A Corrective Lens

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I would like our focus today to be on our attitude towards death . . . that topic that rarely comes up in polite conversation. Before getting into that, however, there is a verse that I cannot quickly pass over.

The passage starts, Now among those who went up to worship at the festival were some Greeks.”(v.20) We don’t know for sure whether the “Greeks” referred to were Hellenistic Jews, or Gentile seekers, or Greek converts to Judaism. What is of special interest is that they make a request to see Jesus on the way to a religious celebration, specifically Passover. Even though they probably grew up religious, right now they just want to see Jesus.

I have no idea if they were dissatisfied with the faith of their parents, or if they were indeed looking forward to another joyous Passover celebration . . . but they were also intensely curious about all they’d heard about Jesus. All we know is that now they just wanted an encounter with, and experience of, Jesus. We read that they came to Philip and said to him, "Sir, we wish to see Jesus." (v.21) They don’t come to Philip asking for information about Jesus. They simply want to see Jesus face to face.

Just for the record, I want you to know that I am aware that that is what many of you want too. Shepherdstown Presbyterian has the well-deserved reputation of being a progressive faith community, and that is what attracted me to you. As a progressive faith community we are intentionally welcoming of wisdom from all faith traditions. That is exciting and stimulating, but I understand that this does not imply that you are no longer interested in the Christian faith tradition. Maybe the old religious questions no longer have the same appeal. You grow weary of information about Jesus. It’s hard to explain, but there is still something within you that wants to see Jesus . . . whatever that may mean.

As your Interim Pastor I need to be reminded of that. A pastor friend of mine told me of the pulpit in a church where he served. As he climbed into the pulpit each week, those words were carved into the wood in front of him: “We wish to see Jesus.” I think “I get it.” Even though we are progressive in our faith, and ask different questions than we did 10 or 20 years ago, we have not shaken the fact that we are drawn to this Spirit-Man. Maybe you did not even grow up religious at all, but something has drawn you here. You may not even have questions that need to be answered. There just may be a tiny flame within that longs to be fanned. I hear you.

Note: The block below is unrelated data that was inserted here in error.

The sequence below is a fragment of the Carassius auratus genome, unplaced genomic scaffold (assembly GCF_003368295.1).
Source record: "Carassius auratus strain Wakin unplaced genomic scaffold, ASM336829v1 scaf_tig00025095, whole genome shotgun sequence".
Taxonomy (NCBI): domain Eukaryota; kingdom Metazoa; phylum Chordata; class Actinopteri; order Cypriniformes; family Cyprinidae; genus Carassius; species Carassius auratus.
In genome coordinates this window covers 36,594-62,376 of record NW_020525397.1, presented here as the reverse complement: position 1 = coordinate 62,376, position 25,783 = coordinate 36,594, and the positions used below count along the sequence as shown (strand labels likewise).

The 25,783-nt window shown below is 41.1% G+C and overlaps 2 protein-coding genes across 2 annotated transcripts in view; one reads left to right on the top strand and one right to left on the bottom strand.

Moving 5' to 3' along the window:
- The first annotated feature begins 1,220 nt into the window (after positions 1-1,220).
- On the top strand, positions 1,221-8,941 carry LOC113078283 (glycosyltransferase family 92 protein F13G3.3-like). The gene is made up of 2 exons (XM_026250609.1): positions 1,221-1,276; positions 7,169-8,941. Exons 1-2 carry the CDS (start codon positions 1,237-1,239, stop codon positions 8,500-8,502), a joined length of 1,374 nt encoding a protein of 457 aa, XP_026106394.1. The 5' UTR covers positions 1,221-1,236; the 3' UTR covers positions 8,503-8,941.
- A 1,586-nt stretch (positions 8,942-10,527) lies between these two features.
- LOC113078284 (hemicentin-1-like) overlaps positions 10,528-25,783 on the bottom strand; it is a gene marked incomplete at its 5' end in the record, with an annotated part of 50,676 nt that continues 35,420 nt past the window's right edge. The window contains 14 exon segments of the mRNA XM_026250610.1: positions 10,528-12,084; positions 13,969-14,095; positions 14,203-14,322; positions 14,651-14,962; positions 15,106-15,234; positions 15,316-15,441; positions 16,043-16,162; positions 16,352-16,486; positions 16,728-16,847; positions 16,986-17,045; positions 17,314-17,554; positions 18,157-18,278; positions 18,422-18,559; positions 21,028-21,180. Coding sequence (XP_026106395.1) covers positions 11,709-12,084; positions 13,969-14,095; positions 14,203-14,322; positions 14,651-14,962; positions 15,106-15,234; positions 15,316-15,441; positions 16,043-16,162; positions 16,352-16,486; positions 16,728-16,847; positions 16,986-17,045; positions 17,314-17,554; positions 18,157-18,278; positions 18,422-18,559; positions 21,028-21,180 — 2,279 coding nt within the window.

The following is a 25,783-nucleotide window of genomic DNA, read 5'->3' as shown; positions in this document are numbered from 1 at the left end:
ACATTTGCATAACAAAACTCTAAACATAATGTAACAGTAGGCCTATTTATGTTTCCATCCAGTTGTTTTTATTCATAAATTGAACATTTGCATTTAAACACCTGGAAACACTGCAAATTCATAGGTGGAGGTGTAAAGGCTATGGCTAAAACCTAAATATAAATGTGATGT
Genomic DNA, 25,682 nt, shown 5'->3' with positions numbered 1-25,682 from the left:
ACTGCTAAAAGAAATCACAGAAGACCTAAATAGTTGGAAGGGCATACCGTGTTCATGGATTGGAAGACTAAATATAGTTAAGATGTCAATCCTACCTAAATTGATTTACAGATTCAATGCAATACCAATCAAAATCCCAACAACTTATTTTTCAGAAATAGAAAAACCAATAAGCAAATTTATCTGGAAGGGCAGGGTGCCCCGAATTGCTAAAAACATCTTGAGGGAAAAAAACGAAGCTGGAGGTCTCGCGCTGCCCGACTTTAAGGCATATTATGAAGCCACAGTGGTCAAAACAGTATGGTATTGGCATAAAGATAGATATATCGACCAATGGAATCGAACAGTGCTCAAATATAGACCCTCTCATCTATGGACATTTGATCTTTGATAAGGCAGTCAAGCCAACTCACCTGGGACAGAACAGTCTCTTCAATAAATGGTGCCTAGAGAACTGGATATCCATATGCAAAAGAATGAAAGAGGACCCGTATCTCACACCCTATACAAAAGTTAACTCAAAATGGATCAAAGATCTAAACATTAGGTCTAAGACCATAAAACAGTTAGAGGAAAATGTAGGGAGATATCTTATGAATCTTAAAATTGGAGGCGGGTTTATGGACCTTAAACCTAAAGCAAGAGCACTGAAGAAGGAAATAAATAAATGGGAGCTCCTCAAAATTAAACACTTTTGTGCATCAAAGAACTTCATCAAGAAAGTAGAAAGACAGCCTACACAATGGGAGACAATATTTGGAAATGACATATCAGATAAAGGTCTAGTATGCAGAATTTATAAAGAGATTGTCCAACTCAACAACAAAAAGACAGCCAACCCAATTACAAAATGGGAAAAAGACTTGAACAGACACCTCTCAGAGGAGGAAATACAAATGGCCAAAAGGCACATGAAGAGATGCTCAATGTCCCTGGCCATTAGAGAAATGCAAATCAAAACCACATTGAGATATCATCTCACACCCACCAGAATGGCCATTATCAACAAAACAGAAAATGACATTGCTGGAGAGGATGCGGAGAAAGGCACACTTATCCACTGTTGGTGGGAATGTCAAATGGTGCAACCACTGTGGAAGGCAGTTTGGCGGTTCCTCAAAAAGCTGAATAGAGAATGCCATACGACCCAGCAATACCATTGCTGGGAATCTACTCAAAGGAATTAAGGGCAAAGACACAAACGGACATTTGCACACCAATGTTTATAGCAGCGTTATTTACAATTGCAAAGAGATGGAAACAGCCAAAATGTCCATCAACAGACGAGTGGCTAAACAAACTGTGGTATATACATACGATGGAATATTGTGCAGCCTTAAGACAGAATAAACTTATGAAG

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OK. It might seem like I am about to make a big switch now, but I trust you’ll see how this connects

After the request of these Greeks to see Jesus, we know that Jesus responded with a rather curious statement. We read that Jesus answered, "The hour has come for the Son of Man to be glorified. Very truly, I tell you, unless a grain of wheat falls into the earth and dies, it remains just a single grain; but if it dies, it bears much fruit. (12:23-24) This shouldn’t be too hard to figure out what Jesus is getting at. If there is any question, it is resolved in verse 33 where this whole section concludes with: He said all this to indicate the kind of death he was to die.”

Clearly Jesus’ impending death was on his mind. I think that Jesus was both preparing his disciples for what was to happen to him – so that they might make sense of it at some future point – but he was also modeling something for them.

Many of us are well-versed in looking at all this theologically. But while systematic theology is of interest to some, this is not what I want to dwell on this morning.

We frequently forget that claim of Jesus’ full humanity. So humanly speaking, how many of us could be staring death in the face, and be cool enough to say, “Unless a grain of wheat falls into the earth and dies, it remains just a single grain; but if it dies, it bears much fruit.”

I think a major reason why Jesus was able to face his death so was because – as I have said from time to time – he knew exactly who he was. He knew he was “The Beloved” of God.He did not have any “false self” to cling to. He did not have any sense of being robbed of “his right to a full life” at age 33. He did not have any sense of disappointment that he would not live to see the launch of a new movement. He was able to let go, and simply let the grain of wheat fall into the earth and die.

I don’t know if you would find this surprising or not, but personally I feel that one indicator of my “success” as a pastor is determined by my ability to help you better prepare for your own death. Not sure how well I am doing in that department, but that’s my desire.